Prostitution and “endangered missing”

I am, as I have said, going through all my cases looking for errors. So far I’ve been making good progress. But there’s an issue I thought I’d address with you blog readers.

There are a number of things about an MP case that will cause me to automatically list them as “endangered missing” rather than simply “missing”: such as if they are under 18 or over 65, if they left their car or other belongings behind, if they have any type of medical condition, etc.

My question: should I add prostitution to that list? After all, it is a high-risk lifestyle. But is that enough to assume that any prostitute who’s dropped out of sight is probably endangered?


6 thoughts on “Prostitution and “endangered missing”

  1. Justin December 18, 2015 / 12:22 am

    I’m not sure. Prostitutes can be pretty mobile, moving around to where there is work. I doubt many are declaring their income and they tend to live under the radar. Their work can definitely be very dangerous and when compounded by drug issues, then their life expectancy isn’t very long.

    Do you have any way of finding out in your resolved profiles on the Charley Project for those who had been prostitutes that were later found safe or have all or most of them been found deceased?

  2. Lauren December 18, 2015 / 12:44 am

    Eh, that depends…A street walker probably, but someone working in a legal brothel probably not.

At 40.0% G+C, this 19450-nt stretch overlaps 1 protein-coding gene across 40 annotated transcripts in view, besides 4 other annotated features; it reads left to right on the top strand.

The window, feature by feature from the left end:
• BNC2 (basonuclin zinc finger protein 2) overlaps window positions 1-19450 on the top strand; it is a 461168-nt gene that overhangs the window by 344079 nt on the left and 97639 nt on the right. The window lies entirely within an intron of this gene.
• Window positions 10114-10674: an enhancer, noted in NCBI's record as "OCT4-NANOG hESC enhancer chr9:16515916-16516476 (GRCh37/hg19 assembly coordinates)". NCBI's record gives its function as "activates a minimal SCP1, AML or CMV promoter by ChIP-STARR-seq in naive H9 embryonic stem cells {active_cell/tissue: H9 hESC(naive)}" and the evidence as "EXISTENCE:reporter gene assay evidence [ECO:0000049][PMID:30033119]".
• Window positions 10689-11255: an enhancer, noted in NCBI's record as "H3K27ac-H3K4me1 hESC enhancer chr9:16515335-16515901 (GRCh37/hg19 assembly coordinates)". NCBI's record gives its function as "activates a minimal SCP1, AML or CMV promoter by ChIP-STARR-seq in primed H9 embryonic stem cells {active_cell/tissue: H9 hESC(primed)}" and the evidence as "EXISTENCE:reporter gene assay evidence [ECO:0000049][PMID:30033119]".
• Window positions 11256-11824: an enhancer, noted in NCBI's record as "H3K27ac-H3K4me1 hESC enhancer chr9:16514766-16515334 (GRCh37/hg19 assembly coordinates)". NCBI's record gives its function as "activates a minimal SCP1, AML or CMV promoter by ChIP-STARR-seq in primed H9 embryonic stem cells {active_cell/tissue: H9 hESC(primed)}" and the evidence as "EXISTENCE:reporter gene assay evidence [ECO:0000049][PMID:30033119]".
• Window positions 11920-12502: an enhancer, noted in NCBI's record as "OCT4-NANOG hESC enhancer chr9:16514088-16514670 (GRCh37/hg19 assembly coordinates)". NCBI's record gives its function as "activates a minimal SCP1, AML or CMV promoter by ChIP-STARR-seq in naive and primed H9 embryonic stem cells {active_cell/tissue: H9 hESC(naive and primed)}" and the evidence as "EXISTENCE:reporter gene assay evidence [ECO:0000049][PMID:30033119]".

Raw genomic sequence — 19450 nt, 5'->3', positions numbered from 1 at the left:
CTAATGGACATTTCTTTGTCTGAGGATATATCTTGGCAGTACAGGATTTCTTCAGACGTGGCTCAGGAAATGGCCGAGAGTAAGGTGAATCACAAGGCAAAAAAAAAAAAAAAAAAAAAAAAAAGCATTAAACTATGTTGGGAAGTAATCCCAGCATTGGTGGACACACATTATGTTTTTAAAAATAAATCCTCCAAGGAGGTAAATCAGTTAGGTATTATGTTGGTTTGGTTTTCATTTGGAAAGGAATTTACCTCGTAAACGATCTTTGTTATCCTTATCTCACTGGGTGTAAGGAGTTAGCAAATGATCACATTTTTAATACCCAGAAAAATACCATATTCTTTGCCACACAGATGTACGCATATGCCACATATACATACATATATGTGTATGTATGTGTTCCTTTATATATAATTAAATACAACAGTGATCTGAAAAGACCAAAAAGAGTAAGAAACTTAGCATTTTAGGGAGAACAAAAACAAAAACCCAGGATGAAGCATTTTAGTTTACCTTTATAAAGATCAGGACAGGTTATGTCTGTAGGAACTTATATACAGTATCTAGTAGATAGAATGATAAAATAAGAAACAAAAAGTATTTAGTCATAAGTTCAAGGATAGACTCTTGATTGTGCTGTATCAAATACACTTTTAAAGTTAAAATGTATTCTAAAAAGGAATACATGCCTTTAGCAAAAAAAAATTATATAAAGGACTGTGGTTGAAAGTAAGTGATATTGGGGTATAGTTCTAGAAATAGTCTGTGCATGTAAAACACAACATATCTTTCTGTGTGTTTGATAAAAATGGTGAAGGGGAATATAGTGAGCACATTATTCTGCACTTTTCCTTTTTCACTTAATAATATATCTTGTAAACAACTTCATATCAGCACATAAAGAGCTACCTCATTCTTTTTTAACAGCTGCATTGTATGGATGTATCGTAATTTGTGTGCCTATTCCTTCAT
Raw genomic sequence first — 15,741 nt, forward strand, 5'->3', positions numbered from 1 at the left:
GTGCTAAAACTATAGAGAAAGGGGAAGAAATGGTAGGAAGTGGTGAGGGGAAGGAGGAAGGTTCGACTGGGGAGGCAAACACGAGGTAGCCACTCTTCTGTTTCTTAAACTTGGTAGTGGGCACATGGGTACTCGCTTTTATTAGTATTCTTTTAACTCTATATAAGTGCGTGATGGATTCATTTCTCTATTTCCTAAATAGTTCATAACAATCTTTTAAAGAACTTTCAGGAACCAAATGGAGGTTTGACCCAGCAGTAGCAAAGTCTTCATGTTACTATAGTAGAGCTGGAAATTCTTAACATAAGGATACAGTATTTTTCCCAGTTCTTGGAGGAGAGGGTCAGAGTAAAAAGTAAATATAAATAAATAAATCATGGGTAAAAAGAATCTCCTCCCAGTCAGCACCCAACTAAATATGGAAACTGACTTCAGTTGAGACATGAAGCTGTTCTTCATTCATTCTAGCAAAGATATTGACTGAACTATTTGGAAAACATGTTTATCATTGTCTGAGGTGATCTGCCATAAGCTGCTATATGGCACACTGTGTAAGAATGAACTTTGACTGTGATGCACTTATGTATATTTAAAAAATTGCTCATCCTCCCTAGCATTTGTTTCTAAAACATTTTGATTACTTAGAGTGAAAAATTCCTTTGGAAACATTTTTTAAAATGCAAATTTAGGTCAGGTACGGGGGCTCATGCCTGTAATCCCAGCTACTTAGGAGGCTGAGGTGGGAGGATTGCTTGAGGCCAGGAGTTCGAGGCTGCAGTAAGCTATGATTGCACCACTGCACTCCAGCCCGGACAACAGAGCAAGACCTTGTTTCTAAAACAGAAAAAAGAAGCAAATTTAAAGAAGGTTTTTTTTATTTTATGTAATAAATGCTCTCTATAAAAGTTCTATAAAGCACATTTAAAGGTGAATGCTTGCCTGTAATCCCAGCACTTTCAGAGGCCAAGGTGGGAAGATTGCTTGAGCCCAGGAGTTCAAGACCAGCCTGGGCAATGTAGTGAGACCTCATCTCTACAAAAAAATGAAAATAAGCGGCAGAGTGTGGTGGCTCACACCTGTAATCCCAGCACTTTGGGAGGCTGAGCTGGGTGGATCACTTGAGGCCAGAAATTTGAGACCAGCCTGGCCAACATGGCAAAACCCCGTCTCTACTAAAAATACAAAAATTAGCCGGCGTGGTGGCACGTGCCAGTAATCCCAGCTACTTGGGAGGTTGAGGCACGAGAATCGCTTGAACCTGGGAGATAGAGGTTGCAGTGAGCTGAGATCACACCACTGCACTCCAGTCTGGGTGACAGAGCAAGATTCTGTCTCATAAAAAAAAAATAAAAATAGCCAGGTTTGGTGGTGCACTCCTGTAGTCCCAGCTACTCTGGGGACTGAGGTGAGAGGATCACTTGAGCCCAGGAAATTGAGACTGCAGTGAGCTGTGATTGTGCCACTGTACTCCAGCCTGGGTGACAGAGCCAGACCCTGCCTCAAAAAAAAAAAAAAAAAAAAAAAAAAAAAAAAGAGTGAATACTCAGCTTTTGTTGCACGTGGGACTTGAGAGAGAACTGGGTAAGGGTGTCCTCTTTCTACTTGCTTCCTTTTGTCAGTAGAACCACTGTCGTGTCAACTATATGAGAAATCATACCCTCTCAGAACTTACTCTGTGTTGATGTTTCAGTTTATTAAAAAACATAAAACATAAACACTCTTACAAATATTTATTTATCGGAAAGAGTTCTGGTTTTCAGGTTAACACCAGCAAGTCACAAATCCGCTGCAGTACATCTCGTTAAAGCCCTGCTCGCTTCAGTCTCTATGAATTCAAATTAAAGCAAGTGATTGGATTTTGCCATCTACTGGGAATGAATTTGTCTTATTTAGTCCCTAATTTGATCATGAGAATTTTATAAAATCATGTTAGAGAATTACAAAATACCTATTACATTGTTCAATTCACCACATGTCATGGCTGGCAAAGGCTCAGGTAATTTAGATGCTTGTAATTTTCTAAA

3. Mion December 18, 2015 / 1:20 am

    If the prostitution is in her past and/or there is no sign of foul play, then I don’t think it’s necessary to list her as Endangered.

    But, say there’s a serial killer operating in the same area where the woman went, or other prostitutes were disappearing from the same area as your MP. I think any woman with a history of prostitution who went missing in and around King County, WA in the 80s and 90s should be listed as Endangered Missing, even if there are no signs of foul play in her case. Everyone’s situation is different and I think you should decide it on a case-by-case basis

    • Mion December 18, 2015 / 1:22 am

      *in the same area where the woman went missing

  4. Mia December 18, 2015 / 10:45 am

    I think it’s dependent on her lifestyle (if it’s known). If she’s working in a high-risk area where other women in her position have gone missing, if she has a pimp who is known for violence, if she’s a known drug user or has prior arrests, if she has children and is usually in contact with them… I’d say all those circumstances, separate or combined, would warrant an “endangered missing” label.

  5. Dan December 20, 2015 / 3:44 am

    Along the same lines as what others have said. If the missing persons most recent interaction(s) indicates something might have happened, then yes. Also, if there’s a long term no license/ssn/bank/cell activity for a long period, and no legal interactions, then it is worth considering endangered.

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